The Risks Of Excess Protein
Protein is frequently overfed to horses. People may think that if some protein is good, then more is better—that couldn’t be further from the truth. Excessively high protein feeds are not only more expensive, they are unhealthy.
Most active adult horses do not need a feed with more than 14% protein.
Balanced diets require a relationship of nutrients to nutrients and nutrients to energy. A formula that is concentrated with excess nutrients, such as protein, is not balanced. A “one feed fits all” approach is also not balanced. Always select a horse feed that is specific to a life or work level (Mare & Foal, Performance, Senior, etc.).
Excess dietary protein can…
- Trigger weight gain
- Increase blood sugar
- Have an adverse effect on performance
- Overwork the kidneys and liver
- Reduce efficiency of protein digested with bolus feeding of protein
- Adversely affect microbial population in the gut
- Translate to more calories fed
- Have a detrimental effect on growth and possible increase occurrence of growth disorders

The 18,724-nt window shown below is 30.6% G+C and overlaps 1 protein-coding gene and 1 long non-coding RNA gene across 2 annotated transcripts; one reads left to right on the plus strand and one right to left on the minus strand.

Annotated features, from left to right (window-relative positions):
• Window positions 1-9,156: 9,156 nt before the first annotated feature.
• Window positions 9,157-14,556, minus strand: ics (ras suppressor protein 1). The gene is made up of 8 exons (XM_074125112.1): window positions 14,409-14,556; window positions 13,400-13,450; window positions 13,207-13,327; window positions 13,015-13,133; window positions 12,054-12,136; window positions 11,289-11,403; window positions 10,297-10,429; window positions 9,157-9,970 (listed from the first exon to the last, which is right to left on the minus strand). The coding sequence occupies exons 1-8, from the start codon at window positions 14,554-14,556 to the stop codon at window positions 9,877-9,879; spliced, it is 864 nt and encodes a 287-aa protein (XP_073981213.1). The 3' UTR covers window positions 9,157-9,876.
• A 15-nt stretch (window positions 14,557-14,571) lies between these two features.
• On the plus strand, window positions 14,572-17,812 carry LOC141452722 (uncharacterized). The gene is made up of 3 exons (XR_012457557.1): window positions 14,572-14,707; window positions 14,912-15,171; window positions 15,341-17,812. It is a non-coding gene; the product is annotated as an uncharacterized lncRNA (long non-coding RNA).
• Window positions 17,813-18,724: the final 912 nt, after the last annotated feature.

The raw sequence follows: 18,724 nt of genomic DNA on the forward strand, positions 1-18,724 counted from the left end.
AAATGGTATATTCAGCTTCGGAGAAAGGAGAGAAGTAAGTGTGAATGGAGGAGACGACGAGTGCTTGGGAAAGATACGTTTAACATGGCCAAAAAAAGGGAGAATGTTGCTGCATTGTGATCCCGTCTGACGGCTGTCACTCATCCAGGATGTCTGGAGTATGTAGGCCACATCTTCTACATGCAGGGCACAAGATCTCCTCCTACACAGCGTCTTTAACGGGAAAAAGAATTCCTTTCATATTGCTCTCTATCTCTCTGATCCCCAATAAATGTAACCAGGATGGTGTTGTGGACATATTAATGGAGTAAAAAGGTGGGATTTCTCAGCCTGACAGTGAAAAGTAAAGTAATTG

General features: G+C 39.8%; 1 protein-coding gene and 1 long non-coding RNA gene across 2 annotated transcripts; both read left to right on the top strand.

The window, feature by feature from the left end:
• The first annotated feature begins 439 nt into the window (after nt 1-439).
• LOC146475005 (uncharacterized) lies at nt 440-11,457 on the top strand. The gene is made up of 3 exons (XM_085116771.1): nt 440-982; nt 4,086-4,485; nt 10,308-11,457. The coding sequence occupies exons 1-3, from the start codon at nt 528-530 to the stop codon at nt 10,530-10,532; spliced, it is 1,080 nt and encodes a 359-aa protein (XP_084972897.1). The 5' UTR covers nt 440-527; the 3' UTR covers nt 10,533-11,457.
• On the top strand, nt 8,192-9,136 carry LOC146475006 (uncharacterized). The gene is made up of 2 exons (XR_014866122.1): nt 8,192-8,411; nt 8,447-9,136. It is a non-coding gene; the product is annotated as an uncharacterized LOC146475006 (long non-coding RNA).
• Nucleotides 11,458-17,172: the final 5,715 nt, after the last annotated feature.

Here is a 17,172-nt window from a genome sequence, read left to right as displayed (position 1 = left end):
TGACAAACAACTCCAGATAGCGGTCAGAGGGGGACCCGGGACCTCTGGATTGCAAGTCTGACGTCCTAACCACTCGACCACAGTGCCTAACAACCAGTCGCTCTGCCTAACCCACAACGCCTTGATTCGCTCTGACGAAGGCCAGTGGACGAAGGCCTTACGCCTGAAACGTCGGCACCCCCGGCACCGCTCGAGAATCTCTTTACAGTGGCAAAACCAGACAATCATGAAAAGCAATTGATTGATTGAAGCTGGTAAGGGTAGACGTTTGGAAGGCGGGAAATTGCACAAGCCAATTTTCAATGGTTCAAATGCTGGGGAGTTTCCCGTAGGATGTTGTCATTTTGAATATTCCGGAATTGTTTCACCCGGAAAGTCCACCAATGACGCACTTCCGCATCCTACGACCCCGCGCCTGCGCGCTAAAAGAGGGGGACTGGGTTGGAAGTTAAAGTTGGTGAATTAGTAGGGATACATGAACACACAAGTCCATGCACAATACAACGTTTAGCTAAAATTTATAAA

- Lead to subclinical dehydration
- Interfere with other nutrient utilization and absorption, such as calcium
- Metabolically shift energy utilization to cellular breakdown of excess protein
- Increase wasted energy given off as heat
- Adversely affect the protein to calorie ratio
Protein daily requirements of adult horses range from 0.5 to 1.4 grams per pound of body weight. A pleasure horse has different nutrient requirements than a working horse, growing horse different than young adult horse, pregnant mare different than lactating mare, and so on.
A “one feed fits all” approach is also not balanced. A pleasure horse has different nutrient requirements than a working horse, a growing horse is different than a senior horse, and so on. Always select a horse feed that is specific to a life or work level (Mare & Foal, Performance, Senior, etc.).